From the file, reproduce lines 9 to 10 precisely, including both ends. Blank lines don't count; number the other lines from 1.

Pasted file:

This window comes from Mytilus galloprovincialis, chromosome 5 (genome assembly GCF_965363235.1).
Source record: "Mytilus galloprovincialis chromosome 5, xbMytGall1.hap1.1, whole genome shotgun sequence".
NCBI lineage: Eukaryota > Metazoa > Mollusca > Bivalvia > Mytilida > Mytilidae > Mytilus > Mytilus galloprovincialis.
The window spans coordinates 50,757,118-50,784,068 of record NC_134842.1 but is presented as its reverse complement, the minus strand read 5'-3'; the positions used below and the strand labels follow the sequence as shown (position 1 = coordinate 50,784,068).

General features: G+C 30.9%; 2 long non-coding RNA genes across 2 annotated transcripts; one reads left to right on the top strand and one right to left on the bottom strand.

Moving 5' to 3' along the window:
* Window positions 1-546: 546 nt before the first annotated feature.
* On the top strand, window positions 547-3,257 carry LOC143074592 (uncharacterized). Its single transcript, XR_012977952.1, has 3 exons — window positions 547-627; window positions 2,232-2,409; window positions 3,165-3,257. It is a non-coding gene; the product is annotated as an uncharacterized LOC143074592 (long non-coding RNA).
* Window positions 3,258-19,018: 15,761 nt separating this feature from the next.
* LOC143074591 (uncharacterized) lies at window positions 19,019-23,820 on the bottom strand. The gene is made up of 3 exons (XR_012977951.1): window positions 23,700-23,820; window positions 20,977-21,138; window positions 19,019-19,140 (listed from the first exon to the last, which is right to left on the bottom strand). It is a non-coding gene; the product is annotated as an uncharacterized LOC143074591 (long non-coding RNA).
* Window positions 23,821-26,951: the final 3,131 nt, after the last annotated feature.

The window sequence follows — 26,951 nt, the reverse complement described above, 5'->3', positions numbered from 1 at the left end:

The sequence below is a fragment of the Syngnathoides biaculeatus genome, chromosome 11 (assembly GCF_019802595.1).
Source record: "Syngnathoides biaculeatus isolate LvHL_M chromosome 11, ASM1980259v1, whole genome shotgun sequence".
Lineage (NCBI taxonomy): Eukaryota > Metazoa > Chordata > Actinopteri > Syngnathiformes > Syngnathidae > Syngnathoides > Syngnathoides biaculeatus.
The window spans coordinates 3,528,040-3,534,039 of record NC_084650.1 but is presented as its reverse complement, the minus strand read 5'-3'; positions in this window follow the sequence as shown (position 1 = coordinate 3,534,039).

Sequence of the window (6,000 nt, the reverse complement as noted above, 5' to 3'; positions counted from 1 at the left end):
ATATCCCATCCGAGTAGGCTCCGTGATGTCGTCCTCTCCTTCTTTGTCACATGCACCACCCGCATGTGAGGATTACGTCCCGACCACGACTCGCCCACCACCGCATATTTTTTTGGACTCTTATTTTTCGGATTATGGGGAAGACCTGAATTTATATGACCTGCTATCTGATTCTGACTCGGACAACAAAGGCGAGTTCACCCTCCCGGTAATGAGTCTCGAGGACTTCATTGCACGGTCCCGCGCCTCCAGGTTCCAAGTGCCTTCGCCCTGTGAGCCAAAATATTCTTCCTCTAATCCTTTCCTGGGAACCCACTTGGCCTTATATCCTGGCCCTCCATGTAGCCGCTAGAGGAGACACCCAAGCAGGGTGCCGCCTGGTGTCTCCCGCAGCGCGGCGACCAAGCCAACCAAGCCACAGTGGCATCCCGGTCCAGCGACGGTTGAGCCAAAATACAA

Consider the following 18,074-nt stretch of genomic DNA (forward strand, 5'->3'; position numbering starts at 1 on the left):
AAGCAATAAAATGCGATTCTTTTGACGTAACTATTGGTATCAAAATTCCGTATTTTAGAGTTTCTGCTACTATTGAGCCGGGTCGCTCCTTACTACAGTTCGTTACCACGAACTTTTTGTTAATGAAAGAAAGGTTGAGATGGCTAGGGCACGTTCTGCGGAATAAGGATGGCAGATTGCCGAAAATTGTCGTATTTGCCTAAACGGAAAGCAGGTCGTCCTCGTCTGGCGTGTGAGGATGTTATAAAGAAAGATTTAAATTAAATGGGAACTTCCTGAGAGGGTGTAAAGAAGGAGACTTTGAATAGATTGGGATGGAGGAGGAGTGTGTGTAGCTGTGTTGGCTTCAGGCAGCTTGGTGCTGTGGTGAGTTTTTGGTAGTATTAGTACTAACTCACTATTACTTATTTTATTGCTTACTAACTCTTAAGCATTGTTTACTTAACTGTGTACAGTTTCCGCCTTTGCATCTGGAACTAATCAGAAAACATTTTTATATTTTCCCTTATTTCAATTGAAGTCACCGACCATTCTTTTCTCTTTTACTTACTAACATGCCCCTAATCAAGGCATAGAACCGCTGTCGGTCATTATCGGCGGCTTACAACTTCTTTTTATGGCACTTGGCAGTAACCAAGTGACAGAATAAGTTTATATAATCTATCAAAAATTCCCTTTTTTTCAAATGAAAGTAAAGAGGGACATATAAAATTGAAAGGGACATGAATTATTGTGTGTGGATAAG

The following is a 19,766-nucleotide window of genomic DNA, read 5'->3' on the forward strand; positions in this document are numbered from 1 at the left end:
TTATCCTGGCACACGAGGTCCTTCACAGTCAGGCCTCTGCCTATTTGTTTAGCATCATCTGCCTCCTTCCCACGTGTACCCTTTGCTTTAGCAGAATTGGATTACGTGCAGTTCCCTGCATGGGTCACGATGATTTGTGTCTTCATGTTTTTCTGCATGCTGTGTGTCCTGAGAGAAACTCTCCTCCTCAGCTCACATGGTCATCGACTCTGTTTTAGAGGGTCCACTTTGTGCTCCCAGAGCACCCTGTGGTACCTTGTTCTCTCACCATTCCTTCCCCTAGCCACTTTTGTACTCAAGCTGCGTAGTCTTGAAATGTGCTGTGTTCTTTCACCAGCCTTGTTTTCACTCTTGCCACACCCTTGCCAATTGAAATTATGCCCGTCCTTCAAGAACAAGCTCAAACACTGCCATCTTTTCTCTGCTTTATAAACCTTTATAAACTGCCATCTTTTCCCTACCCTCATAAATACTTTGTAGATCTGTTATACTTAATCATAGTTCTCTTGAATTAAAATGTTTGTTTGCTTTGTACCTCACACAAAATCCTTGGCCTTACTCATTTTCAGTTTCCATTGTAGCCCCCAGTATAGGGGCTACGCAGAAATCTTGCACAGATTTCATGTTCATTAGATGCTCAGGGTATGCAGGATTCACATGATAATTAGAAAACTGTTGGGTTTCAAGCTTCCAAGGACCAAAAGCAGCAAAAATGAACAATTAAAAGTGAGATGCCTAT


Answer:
* Window positions 3,258-19,018: 15,761 nt separating this feature from the next.
* LOC143074591 (uncharacterized) lies at window positions 19,019-23,820 on the bottom strand. The gene is made up of 3 exons (XR_012977951.1): window positions 23,700-23,820; window positions 20,977-21,138; window positions 19,019-19,140 (listed from the first exon to the last, which is right to left on the bottom strand). It is a non-coding gene; the product is annotated as an uncharacterized LOC143074591 (long non-coding RNA).